Talk:Boyer-Moore string search

From Rosetta Code

I am not sure if this is intended to be a task.

I also am not sure how this algorithm's performance fairs against the caching mechanisms of recent machines. (Other than branch prediction issues, boyer-moore is probably not penalized by caching implementations -- unlike tree search algorithms which experience poor cache locality -- but there might be some minimum search string length necessary to see significant gains from this approach, especially in uncached contexts.) --Rdm (talk) 01:13, 6 July 2022 (UTC)

For strings I do not know, but variants of this algorithm are commonly used to search DNA databases. See for example this paper: --Wherrera (talk) 03:03, 6 July 2022 (UTC)

Emacs Lisp incorrect?

No output for one and no indication of how it might be used for two. It certainly doesn't run on TIO with the message

Trailing garbage following expression: 
;;(print (bm_compile_pattern "abcdb"))

and replit just seems to run an editor... Then again I've never used Emacs, so what do I know? --Pete Lomax (talk) 15:55, 9 July 2022 (UTC) explains how to run emacs lisp code. --Rdm (talk) 15:28, 17 July 2022 (UTC)
That said, currently, the Emacs Lisp implementation (and the current J implementation which copies it) does not implement the good suffix rule. So the algorithm exhibits poor performance in certain contexts.
This isn't the sort of thing which impacts the correctness of the returned result -- it's strictly a performance issue (it's a performance improvement when "good suffixes" are rare or absent in the text being searched, it's a performance problem when relatively long "good suffixes" appear relatively often in the text being searched (lazy construction of the corresponding lookup tables would tend to reduce the cost of that part of the implementation, but would also tend to increase cache pressure)). I've got other things to do right now, but I'll circle back on this when I have time. --Rdm (talk) 13:53, 18 July 2022 (UTC)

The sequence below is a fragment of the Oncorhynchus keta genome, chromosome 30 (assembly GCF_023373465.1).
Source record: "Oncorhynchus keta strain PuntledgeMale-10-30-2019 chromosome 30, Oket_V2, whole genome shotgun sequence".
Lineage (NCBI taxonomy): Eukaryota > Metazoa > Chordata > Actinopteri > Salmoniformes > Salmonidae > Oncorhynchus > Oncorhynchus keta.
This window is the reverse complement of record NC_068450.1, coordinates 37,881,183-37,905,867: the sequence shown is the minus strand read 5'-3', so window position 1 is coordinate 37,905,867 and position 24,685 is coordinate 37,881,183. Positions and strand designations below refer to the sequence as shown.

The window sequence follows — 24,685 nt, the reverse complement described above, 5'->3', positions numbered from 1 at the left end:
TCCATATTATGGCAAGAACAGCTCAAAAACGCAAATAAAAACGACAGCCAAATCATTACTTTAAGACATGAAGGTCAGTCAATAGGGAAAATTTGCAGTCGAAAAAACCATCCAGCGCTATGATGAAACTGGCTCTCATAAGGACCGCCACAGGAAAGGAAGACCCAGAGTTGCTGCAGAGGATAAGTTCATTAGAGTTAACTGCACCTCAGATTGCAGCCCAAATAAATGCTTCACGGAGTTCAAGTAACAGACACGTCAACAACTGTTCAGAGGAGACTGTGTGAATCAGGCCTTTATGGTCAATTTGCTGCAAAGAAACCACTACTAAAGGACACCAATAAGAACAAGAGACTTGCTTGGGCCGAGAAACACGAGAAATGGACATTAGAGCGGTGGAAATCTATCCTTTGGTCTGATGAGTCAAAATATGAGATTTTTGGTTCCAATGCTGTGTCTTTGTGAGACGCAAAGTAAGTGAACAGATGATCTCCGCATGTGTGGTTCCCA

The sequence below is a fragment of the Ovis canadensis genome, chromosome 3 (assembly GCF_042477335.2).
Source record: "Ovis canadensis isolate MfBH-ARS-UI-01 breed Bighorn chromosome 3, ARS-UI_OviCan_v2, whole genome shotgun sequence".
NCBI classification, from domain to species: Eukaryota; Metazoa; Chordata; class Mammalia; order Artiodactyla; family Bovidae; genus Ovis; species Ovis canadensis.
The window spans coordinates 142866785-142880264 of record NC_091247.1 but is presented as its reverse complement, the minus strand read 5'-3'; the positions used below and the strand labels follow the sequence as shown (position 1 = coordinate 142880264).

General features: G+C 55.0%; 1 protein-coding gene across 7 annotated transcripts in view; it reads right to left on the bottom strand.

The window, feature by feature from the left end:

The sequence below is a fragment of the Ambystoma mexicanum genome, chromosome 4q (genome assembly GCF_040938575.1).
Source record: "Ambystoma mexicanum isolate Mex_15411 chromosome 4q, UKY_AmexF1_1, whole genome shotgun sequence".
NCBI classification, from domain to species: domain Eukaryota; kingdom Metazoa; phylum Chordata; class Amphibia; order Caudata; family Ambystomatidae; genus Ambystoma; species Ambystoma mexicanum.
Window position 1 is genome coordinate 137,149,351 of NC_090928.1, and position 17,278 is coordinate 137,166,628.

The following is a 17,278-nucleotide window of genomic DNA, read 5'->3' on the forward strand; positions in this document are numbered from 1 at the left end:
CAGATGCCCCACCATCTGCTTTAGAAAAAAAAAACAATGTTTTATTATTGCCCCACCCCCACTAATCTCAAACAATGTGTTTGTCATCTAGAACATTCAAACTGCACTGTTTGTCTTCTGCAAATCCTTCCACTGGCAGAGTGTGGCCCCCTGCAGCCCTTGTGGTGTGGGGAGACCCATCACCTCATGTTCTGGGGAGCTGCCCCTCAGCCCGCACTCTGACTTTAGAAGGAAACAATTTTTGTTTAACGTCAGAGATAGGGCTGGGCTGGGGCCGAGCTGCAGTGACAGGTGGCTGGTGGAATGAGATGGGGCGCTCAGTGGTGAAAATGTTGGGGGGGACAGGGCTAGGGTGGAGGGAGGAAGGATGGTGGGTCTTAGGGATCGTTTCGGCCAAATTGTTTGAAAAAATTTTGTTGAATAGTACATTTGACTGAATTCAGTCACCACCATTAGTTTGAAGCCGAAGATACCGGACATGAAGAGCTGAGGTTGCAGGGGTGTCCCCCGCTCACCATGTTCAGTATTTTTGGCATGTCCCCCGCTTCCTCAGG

And... my simplistic tests suggest that the performance advantages of the full Boyer-Moore algorithm are significant (performance improvement greater than a factor of 2) in at least some example cases. So, the emacs lisp implementation should probably be marked as incorrect. (But that leaves us with the question of how to determine whether an arbitrary implementation in an arbitrary programming language is correct -- this isn't about the correctness of the result, it's about the relative performance of the implementation.)
Near as I can tell, to properly judge implementations, we would have to work out search patterns which give us adequate code coverage (like 'ctcat') and ask for a display of some relevant intermediate results. --Rdm (talk) 17:54, 19 July 2022 (UTC)
What do you think about the character comparison counts as shown by Julia/Phix, as a proof/measure of correctness? --Pete Lomax (talk) 16:23, 21 July 2022 (UTC)
I guess it can be a decent indicator given well-chosen test cases, though it's arguably mislabeled -- bad_character_rule, for example, engages in slightly abstracted character comparisons, but these are not counted in those implementations -- so this count and its use would need careful description, if it were made to be part of the task. --Rdm (talk) 17:06, 21 July 2022 (UTC)